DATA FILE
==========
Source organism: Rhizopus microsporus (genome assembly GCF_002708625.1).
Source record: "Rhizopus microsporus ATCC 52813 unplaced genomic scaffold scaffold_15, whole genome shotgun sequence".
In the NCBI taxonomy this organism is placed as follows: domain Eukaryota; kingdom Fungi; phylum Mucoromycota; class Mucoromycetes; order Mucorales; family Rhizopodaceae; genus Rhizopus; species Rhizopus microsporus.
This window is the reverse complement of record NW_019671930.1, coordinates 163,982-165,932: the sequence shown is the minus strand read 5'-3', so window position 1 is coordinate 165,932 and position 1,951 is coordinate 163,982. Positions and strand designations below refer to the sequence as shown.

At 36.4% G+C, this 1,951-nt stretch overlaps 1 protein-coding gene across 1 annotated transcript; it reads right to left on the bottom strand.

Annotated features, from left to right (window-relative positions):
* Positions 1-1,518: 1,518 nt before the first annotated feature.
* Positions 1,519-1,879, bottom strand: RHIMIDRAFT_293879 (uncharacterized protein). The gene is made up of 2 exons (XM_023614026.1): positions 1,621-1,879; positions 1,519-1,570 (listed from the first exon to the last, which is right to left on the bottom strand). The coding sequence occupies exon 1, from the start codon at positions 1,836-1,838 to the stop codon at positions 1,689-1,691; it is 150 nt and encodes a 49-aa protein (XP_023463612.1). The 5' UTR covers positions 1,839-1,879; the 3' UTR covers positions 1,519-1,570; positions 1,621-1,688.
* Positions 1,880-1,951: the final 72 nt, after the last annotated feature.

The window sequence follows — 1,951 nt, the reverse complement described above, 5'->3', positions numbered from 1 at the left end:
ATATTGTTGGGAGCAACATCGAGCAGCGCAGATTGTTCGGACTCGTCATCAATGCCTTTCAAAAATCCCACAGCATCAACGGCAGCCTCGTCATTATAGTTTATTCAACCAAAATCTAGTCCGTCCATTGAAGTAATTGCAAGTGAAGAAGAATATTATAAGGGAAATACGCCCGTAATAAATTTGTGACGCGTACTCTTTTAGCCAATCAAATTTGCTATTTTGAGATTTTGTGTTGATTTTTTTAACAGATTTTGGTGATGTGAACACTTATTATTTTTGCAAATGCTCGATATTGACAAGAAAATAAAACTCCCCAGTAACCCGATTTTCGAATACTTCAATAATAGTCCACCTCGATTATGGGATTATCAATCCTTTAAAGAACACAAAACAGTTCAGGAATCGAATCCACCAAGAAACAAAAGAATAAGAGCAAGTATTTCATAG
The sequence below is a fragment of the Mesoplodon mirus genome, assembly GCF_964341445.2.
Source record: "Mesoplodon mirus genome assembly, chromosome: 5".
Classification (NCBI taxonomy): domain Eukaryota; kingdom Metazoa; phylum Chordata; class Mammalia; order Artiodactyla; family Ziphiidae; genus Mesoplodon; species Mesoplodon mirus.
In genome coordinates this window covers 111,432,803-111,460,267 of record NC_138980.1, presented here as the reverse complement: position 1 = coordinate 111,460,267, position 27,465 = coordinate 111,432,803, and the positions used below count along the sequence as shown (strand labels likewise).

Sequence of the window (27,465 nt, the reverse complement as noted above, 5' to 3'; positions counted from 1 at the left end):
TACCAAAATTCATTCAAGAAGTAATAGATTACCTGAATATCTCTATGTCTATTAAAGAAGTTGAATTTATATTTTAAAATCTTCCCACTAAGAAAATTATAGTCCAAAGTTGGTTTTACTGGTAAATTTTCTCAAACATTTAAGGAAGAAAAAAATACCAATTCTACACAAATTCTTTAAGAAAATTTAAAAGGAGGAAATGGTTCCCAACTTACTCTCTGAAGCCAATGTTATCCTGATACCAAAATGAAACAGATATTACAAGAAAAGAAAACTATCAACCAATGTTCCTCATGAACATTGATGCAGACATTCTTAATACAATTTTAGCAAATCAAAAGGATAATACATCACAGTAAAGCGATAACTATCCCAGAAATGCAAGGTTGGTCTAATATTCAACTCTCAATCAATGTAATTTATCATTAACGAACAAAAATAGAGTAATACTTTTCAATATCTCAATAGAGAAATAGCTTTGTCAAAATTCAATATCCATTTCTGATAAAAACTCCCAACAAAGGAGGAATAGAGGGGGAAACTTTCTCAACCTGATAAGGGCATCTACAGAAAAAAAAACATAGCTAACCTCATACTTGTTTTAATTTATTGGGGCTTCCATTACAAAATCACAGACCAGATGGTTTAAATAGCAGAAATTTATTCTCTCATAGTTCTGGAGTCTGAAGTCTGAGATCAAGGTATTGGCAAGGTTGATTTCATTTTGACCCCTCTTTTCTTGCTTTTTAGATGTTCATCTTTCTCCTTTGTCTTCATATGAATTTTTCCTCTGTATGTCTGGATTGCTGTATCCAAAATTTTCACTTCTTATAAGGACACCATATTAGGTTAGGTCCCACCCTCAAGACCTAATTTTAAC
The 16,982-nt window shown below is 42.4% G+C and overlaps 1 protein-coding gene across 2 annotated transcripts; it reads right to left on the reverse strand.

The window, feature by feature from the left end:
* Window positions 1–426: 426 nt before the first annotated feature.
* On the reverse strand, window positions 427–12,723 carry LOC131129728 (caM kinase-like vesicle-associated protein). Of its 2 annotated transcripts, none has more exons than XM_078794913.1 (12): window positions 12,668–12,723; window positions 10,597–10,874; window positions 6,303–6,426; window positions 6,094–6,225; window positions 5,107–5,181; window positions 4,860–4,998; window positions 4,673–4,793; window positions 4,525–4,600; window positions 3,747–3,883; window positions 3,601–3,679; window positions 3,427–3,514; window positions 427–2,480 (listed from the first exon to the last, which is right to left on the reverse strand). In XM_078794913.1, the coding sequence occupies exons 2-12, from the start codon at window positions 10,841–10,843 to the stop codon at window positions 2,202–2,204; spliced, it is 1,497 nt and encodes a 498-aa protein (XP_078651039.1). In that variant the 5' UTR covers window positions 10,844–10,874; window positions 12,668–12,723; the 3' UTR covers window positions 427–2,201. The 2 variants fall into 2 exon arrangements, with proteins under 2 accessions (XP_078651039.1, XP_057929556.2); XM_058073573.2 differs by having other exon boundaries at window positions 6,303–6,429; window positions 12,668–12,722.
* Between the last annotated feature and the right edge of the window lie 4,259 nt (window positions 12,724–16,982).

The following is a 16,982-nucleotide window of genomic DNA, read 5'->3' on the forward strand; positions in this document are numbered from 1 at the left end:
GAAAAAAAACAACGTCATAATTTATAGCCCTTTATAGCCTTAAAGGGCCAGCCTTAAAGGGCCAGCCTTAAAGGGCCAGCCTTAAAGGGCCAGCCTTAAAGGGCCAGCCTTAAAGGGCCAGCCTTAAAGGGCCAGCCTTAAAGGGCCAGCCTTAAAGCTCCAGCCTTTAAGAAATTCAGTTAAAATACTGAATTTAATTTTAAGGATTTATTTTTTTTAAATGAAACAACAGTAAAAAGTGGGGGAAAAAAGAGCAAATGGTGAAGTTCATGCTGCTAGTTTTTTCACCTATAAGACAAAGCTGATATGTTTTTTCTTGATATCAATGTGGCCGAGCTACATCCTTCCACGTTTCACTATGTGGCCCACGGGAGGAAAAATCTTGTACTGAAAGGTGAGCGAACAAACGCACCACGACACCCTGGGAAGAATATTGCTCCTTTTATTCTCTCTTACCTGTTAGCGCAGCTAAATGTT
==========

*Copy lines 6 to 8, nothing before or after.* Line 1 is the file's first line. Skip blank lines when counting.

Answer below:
Annotated features, from left to right (window-relative positions):
* Positions 1-1,518: 1,518 nt before the first annotated feature.
* Positions 1,519-1,879, bottom strand: RHIMIDRAFT_293879 (uncharacterized protein). The gene is made up of 2 exons (XM_023614026.1): positions 1,621-1,879; positions 1,519-1,570 (listed from the first exon to the last, which is right to left on the bottom strand). The coding sequence occupies exon 1, from the start codon at positions 1,836-1,838 to the stop codon at positions 1,689-1,691; it is 150 nt and encodes a 49-aa protein (XP_023463612.1). The 5' UTR covers positions 1,839-1,879; the 3' UTR covers positions 1,519-1,570; positions 1,621-1,688.